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Final flypastMerlin's gone too...

Hugo Mambour & Vincent Pirard / AviaScribe look at the withdrawal of the Merlins and HS 748s of the Belgian Air Force in February 2002.

On 20 February, the 15th Transport Wing of the Belgian Armed Forces Air Component (the Belgian Air Force's new name, since 2 January) simultaneously withdrew its five remaining Fairchild-Swearingen Merlin IIIAs and three Hawker Merlin CF-06 - now retiredSiddeley HS 748-288 Series 2As. At the end of a brief farewell ceremony and under a dull sky, a single Merlin and one HS 748 symbolically flew over the hangars of their Melsbroek home base - the military part of Zaventem's airport, also known as Brussels-National - before their last landing.

Since last summer, four Brazilian-built regional transport aircraft have gradually replaced the two former aircraft types; they are two Embraer ERJ-135LRs with a capacity of 37 places (CE-01 and CE-02) and two ERJ-145LRs (CE-03 and CE-04) able to accommodate up to 50 passengers. Ordered in October 2000 for about 90 million Euros, these new aircraft were delivered between June 2001 and January 2002*.

Merlin through the ages
Early scheme on CF-01
More modern day scheme on CF-04

The Merlins and HS 748s were introduced into service a quarter of a century ago, respectively in March and June 1976, to replace twelve Percival Pembrokes and a handful of DC-3/C-47s and DC-4s. On strength with 21 'Red Sioux' Squadron, they logged a total of over 62,000 flying hours divided almost equally between both types.

The BAF HS 748s, which were equipped with a large fuselage cargo door and had a maximum range of about 3,000 km, fulfilled various transport missions mainly in Europe and in the Mediterranean area in support of all the Belgian armed forces services, moving men as well as freight. In passenger configuration they could accommodate up to 40 people. With the end of the Cold war, their use as tactical transport aircraft also ended and the BAF HS 748s swapped their original camouflage for an almost civil livery during the 90s - white with a blue sheet line.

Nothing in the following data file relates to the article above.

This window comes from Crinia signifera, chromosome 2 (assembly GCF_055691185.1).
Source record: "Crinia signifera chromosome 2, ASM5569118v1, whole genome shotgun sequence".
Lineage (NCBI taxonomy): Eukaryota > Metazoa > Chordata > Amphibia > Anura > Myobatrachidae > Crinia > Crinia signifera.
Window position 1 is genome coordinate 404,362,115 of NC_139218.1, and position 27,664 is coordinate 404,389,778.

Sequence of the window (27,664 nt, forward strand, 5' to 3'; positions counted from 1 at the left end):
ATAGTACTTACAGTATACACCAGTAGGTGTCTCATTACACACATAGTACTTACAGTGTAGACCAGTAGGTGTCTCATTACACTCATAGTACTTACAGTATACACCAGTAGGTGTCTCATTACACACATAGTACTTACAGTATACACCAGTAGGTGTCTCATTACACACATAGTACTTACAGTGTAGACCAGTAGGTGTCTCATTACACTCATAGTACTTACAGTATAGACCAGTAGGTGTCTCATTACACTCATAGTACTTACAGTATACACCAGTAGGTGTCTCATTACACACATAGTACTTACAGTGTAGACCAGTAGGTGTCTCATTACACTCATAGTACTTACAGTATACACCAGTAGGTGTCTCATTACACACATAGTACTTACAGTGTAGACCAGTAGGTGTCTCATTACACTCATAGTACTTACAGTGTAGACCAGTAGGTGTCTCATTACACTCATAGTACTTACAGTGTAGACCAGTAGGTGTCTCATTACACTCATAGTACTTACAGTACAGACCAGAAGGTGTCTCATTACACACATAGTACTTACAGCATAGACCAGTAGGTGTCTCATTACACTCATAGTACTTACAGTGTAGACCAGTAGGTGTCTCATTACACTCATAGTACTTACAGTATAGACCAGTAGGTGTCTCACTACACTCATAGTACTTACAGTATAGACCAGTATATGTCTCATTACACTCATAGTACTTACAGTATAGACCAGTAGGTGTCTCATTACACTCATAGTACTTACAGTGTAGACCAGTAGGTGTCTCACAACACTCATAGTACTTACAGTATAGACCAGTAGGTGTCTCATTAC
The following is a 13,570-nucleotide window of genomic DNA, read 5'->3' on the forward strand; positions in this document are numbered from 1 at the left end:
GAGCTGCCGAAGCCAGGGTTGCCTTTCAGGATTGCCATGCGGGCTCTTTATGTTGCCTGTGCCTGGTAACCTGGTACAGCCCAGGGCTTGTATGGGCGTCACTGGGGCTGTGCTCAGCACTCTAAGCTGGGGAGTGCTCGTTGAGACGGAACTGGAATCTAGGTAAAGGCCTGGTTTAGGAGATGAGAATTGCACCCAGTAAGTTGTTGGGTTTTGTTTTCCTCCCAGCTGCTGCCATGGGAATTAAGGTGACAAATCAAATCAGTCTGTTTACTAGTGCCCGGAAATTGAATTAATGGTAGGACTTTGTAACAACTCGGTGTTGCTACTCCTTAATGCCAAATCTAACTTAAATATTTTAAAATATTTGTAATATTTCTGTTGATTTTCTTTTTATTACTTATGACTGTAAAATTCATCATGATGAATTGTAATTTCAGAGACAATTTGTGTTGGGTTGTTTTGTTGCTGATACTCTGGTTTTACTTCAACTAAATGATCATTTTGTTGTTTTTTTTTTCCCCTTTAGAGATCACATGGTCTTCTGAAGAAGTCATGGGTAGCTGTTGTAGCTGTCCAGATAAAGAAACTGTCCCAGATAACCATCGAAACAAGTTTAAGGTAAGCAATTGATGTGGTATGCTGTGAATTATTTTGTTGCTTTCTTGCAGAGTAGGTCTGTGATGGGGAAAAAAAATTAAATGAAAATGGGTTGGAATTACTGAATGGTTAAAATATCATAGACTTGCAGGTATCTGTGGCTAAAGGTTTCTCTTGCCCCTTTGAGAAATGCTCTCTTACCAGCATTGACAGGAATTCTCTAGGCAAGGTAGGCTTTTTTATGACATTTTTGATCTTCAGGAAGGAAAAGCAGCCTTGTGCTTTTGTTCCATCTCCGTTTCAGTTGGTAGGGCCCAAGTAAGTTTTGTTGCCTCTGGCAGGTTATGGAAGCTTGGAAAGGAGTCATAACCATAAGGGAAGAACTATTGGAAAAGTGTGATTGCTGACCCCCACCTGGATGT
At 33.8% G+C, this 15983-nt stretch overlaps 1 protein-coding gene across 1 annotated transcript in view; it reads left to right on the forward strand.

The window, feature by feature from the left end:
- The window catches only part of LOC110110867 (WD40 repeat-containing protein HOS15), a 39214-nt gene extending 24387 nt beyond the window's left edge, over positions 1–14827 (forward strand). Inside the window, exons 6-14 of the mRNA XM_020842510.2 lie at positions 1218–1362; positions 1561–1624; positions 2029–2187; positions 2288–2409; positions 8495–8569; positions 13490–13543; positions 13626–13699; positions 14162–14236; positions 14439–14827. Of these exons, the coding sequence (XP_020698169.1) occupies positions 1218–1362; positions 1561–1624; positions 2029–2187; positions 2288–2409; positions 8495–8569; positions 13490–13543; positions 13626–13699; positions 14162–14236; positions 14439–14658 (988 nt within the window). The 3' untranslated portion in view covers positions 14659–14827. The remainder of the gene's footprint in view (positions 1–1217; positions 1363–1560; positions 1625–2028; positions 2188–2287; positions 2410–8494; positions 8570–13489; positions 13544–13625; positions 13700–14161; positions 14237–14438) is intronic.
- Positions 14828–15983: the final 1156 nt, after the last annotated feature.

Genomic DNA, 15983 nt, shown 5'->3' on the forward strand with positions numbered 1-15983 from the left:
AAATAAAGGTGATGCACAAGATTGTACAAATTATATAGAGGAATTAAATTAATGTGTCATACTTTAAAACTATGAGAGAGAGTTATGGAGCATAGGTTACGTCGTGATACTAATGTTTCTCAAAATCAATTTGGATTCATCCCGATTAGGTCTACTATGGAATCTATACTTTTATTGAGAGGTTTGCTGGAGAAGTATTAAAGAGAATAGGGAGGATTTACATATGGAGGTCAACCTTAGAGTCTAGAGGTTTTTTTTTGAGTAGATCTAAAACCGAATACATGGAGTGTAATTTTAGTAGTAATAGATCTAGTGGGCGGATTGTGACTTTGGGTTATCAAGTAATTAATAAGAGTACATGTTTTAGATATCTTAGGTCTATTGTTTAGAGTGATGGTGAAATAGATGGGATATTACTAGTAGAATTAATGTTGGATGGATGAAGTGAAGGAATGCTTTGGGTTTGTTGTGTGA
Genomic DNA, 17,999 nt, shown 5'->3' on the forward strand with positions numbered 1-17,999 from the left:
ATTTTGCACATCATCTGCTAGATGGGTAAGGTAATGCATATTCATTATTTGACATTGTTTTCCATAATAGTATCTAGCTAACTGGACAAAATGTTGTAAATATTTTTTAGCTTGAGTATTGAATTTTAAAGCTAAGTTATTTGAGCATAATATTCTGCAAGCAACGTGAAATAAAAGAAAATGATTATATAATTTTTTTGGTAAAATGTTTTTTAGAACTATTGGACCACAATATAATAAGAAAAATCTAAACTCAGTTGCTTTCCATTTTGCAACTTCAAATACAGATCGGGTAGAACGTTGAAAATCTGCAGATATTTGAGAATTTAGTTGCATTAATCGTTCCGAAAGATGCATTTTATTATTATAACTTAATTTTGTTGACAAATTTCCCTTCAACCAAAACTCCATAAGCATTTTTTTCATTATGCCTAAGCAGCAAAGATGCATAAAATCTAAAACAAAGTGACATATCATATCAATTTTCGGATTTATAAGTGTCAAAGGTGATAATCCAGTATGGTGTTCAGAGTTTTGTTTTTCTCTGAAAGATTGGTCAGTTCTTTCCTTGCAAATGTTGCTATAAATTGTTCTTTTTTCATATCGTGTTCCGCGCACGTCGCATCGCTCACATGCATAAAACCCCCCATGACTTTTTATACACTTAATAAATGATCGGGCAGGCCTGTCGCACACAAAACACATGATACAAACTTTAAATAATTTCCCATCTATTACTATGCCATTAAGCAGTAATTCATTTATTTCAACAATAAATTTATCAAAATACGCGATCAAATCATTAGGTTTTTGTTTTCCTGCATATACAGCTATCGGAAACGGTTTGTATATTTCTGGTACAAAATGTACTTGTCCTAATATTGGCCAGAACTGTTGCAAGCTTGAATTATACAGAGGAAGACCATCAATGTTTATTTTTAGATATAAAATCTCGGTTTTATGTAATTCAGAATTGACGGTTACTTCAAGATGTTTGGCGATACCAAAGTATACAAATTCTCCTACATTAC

Camera windows under a MerlinThe Merlins, built by the American aircraft manufacturer Swearingen (later Fairchild), had a range of about 4,000 km and embarked a maximum of eight people, crew included. They were mainly dedicated to liaison duties, aircrew transport and navigation training. Two of them, CF-05 and CF-06, were equipped to check and calibrate navigational aids and also to perform photographic mapping missions thanks to specially designed fuselage belly windows. A dramatic episode shadowed the career of these peaceful twin-engine aircraft - on 16 April 1980, CF-03 crashed at Lille-Lesquin, in France, after a touch and go on one engine, causing the death of its two pilots.

HS748 history
Early camouflage on CS-01
Later white scheme on CS-03
Final colours for CS-01

The HS 748s (as sometimes (but more rarely) the Merlins) used to transport members of the royal family and the government, diplomats and representatives of the NATO General-Secretary, despite their relatively low speed and poor level of sound comfort that did not make them popular with the VIP users.

The immediate fate of the eight aircraft is known. They will be transferred to the storage centre of Weelde (where two of them were moved on 1 August 2000 - Merlin CF-01 and HS 748 CS-03) and put up for sale, with the exception of the single VIP HS 748 (CS-01), which the Belgian State intends to offer to Benin. This African country is in a full democratisation process and Belgium has for some years now been developing an ambitious co-operation and development programme, including important military aspects. Five Beninese pilots and twelve mechanics have just finished a conversion on the type at Melsbroek - and waiting for the final political decision to transfer, the last Belgian qualified crews still dream to fly their beloved ship to Africa.

*CE-01 (s/n 449) dd 02 June 2001; CE-02 (s/n 480) dd 18 August 2001; CE-03 (s/n 526) dd 11 December 2001 and CE-04 (s/n 548) dd 19 January 2002. The dates mentioned are those of the delivery at the Embraer plant of Sao Josť dos Campos (Brazil), see http://www.aerohobby.net/03_145.htm

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